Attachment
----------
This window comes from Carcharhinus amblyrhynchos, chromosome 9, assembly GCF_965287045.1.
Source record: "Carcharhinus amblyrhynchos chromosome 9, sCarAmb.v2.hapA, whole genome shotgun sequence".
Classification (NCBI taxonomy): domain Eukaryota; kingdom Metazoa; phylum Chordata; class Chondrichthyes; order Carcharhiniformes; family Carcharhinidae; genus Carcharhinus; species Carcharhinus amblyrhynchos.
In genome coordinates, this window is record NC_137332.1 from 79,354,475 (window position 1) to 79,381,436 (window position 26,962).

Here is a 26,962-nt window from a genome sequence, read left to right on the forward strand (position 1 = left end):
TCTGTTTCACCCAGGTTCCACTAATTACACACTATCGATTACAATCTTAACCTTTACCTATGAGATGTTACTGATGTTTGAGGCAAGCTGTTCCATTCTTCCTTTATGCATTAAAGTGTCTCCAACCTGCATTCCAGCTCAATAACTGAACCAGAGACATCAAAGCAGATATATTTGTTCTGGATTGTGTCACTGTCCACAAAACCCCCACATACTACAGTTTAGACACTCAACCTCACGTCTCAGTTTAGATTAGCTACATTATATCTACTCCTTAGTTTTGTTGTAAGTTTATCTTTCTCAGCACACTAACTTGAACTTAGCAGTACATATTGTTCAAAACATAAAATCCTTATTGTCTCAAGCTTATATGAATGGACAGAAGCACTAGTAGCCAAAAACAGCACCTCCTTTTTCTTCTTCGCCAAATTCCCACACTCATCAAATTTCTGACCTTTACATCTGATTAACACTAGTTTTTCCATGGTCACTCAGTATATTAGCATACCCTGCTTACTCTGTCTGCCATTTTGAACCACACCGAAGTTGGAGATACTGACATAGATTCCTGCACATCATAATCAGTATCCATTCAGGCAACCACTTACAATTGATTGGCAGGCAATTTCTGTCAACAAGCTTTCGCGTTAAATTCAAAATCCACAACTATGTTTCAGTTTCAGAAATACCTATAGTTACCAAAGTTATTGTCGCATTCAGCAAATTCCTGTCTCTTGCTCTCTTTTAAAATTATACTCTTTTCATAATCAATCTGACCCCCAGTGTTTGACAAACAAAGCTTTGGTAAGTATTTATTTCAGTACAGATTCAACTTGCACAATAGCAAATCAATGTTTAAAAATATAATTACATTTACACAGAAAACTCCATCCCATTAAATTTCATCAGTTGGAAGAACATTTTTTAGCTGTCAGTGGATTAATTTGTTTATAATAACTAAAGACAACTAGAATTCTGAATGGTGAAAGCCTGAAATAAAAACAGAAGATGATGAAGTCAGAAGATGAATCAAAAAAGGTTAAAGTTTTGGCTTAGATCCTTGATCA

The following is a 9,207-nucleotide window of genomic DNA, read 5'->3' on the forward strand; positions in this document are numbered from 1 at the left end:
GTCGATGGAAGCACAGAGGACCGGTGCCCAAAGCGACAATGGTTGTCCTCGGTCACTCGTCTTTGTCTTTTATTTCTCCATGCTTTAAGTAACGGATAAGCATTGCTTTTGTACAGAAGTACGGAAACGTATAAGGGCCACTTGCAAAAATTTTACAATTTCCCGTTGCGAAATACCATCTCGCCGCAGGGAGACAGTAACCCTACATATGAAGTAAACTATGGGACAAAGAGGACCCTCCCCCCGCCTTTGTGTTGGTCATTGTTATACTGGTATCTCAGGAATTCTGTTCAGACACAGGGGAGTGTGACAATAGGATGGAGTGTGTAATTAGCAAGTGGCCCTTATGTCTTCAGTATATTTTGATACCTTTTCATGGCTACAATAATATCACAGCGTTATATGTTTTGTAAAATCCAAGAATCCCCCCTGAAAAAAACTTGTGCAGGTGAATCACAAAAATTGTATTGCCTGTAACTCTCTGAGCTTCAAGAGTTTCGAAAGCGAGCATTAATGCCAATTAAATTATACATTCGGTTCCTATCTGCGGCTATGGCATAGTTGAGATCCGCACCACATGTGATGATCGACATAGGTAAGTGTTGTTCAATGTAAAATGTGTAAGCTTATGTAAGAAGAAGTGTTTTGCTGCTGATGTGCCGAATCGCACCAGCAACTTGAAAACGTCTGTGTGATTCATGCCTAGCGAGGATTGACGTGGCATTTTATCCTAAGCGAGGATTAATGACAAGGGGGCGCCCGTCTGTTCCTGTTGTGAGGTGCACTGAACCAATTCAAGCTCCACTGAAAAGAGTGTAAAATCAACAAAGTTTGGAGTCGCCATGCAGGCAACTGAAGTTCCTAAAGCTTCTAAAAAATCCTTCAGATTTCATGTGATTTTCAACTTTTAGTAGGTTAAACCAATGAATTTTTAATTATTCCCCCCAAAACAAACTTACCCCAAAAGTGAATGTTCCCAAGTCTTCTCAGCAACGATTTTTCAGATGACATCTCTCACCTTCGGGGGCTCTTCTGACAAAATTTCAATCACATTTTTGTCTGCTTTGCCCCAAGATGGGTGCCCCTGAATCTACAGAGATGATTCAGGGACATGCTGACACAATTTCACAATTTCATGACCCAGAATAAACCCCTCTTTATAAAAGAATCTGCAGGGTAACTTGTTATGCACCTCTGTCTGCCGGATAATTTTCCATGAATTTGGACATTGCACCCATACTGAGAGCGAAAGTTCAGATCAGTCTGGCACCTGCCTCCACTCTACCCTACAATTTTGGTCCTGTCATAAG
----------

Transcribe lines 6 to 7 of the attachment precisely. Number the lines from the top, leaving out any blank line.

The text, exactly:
TCTGTTTCACCCAGGTTCCACTAATTACACACTATCGATTACAATCTTAACCTTTACCTATGAGATGTTACTGATGTTTGAGGCAAGCTGTTCCATTCTTCCTTTATGCATTAAAGTGTCTCCAACCTGCATTCCAGCTCAATAACTGAACCAGAGACATCAAAGCAGATATATTTGTTCTGGATTGTGTCACTGTCCACAAAACCCCCACATACTACAGTTTAGACACTCAACCTCACGTCTCAGTTTAGATTAGCTACATTATATCTACTCCTTAGTTTTGTTGTAAGTTTATCTTTCTCAGCACACTAACTTGAACTTAGCAGTACATATTGTTCAAAACATAAAATCCTTATTGTCTCAAGCTTATATGAATGGACAGAAGCACTAGTAGCCAAAAACAGCACCTCCTTTTTCTTCTTCGCCAAATTCCCACACTCATCAAATTTCTGACCTTTACATCTGATTAACACTAGTTTTTCCATGGTCACTCAGTATATTAGCATACCCTGCTTACTCTGTCTGCCATTTTGAACCACACCGAAGTTGGAGATACTGACATAGATTCCTGCACATCATAATCAGTATCCATTCAGGCAACCACTTACAATTGATTGGCAGGCAATTTCTGTCAACAAGCTTTCGCGTTAAATTCAAAATCCACAACTATGTTTCAGTTTCAGAAATACCTATAGTTACCAAAGTTATTGTCGCATTCAGCAAATTCCTGTCTCTTGCTCTCTTTTAAAATTATACTCTTTTCATAATCAATCTGACCCCCAGTGTTTGACAAACAAAGCTTTGGTAAGTATTTATTTCAGTACAGATTCAACTTGCACAATAGCAAATCAATGTTTAAAAATATAATTACATTTACACAGAAAACTCCATCCCATTAAATTTCATCAGTTGGAAGAACATTTTTTAGCTGTCAGTGGATTAATTTGTTTATAATAACTAAAGACAACTAGAATTCTGAATGGTGAAAGCCTGAAATAAAAACAGAAGATGATGAAGTCAGAAGATGAATCAAAAAAGGTTAAAGTTTTGGCTTAGATCCTTGATCA

The following is a 9,207-nucleotide window of genomic DNA, read 5'->3' on the forward strand; positions in this document are numbered from 1 at the left end: